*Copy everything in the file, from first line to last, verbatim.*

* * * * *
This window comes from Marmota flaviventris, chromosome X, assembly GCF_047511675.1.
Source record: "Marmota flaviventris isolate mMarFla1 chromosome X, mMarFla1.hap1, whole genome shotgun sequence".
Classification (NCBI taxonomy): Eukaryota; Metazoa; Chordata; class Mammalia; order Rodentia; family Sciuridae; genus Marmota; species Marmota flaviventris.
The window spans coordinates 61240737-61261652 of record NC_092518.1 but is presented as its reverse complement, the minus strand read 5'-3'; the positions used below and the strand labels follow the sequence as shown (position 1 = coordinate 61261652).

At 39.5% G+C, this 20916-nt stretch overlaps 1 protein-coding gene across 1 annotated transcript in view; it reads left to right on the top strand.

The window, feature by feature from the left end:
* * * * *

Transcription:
This window comes from Marmota flaviventris, chromosome X, assembly GCF_047511675.1.
Source record: "Marmota flaviventris isolate mMarFla1 chromosome X, mMarFla1.hap1, whole genome shotgun sequence".
Classification (NCBI taxonomy): Eukaryota; Metazoa; Chordata; class Mammalia; order Rodentia; family Sciuridae; genus Marmota; species Marmota flaviventris.
The window spans coordinates 61240737-61261652 of record NC_092518.1 but is presented as its reverse complement, the minus strand read 5'-3'; the positions used below and the strand labels follow the sequence as shown (position 1 = coordinate 61261652).

At 39.5% G+C, this 20916-nt stretch overlaps 1 protein-coding gene across 1 annotated transcript in view; it reads left to right on the top strand.

The window, feature by feature from the left end: